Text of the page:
Sunday 16 June 2019

Ryanair's Boeing 737 MAX 200: Six things we now know

Ryanair, 3D imagery, 737 MAX,
Ryanair, 3D imagery, 737 MAX,
New Ryanair BOEING 737 MAX 200 aircraft
3D imagery, 737 MAX, Ryanair
Pól Ó Conghaile

Pól Ó Conghaile

After placing a whopping order today, Ryanair will become the first airline to operate Boeing's 'gamechanger' aircraft: the 737 MAX 200.

Boeing's 737 MAX 200 is a variant of the  successful 737 MAX 8 that can accommodate up to 200 seats, Boeing says, increasing revenue potential and providing up to 20pc more fuel efficiency per seat than today's most efficient single-aisle airplanes.

Here are six things we now know about the new aircraft:

1. It can fit up to 200 seats...

Ryanair is suggesting it will configure the craft for 197 seats, however - eight more than its existing 189 seat fleet.

2. It boasts a brand new 'Boeing Sky' interior...

It may still be mind-blowingly yellow, but enhanced features will include "modern sculpted sidewalls and window reveals, LED lighting that enhances the sense of spaciousness and larger pivoting overhead stowage bins," according to Boeing.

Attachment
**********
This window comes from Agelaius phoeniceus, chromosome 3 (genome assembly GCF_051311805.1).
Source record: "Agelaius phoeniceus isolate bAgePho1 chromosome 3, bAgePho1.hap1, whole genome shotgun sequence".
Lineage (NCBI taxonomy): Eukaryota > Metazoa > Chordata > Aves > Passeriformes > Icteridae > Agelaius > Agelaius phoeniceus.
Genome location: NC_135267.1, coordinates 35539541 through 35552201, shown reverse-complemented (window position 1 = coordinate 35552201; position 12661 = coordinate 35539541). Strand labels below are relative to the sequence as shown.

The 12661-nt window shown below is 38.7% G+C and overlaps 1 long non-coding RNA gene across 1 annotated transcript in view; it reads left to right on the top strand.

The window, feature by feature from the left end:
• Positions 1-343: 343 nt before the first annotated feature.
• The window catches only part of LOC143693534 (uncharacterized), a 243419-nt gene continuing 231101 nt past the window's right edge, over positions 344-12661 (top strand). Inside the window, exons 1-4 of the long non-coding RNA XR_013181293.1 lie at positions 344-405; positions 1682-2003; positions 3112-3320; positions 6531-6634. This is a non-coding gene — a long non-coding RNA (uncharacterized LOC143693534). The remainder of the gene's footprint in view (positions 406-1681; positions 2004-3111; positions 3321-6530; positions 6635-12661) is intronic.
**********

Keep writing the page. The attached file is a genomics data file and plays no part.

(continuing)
3. It has Slimline Seats...

Before the announcement, we feared that Michael O'Leary would squeeze customers to get an extra 11 seats onboard. Now it transpires that customers will actually benefit from more legroom  -  with an average seat pitch of over 30 inches, Boeing says.

4. It's got new CFM LEAP-1B engines...

Combined with the Advanced Technology winglet and other aerodynamic improvements, the 737 MAX 200's engines will reduce fuel consumption by up to 18pc in Ryanair’s configuration, Boeing says.

5. It may make for quieter skies...

The new engines will reduce noise emissions by 40pc, according to the manufacturer.

6. It's a stretch longer than the A320neo...

The 737-MAX-200 airframe is 2.2 meters longer than the A320neo, Boeing says, "giving customers more flexibility and space in the cabin".

3D imagery, 737 MAX, Ryanair

Boeing developed the 737 MAX 200 in response to the needs of the fast growing low-cost sector, which is forecasted to account for 35 percent of single-aisle airline capacity by 2033.

Ryanair aims to grow its passenger numbers to 150 million by 2024, it said today.

Online Editors

Editors Choice

Also in Life